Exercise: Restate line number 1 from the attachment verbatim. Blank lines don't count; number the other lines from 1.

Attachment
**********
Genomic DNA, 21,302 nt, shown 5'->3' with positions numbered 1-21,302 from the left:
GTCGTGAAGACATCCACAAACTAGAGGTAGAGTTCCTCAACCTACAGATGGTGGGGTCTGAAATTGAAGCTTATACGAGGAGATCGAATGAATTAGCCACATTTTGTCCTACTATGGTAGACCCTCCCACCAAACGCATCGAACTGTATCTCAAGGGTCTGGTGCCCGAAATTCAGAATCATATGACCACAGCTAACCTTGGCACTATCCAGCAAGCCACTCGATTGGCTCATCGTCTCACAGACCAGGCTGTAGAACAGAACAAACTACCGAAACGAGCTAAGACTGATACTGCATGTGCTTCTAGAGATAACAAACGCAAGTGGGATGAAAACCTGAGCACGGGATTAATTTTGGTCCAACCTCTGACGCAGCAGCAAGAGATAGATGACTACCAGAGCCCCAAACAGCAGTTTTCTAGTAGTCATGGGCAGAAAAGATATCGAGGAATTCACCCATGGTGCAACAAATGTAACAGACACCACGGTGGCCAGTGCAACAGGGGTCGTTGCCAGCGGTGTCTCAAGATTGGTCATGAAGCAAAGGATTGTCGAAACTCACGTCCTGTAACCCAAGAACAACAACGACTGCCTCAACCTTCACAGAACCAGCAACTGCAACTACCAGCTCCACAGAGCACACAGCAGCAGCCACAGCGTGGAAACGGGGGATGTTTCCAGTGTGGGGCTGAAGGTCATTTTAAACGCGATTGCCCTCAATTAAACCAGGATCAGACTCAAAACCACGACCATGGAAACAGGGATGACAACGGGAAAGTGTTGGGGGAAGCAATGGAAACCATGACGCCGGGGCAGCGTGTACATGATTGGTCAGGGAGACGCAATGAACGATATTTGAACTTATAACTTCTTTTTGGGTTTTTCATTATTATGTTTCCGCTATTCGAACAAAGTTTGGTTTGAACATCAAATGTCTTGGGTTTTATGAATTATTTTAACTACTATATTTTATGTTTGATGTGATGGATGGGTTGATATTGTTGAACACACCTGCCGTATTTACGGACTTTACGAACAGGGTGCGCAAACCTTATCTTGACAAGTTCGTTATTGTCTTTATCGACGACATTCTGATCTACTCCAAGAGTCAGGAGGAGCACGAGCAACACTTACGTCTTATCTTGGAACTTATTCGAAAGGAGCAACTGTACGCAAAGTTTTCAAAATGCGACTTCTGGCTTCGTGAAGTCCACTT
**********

Genomic DNA, 21,302 nt, shown 5'->3' with positions numbered 1-21,302 from the left: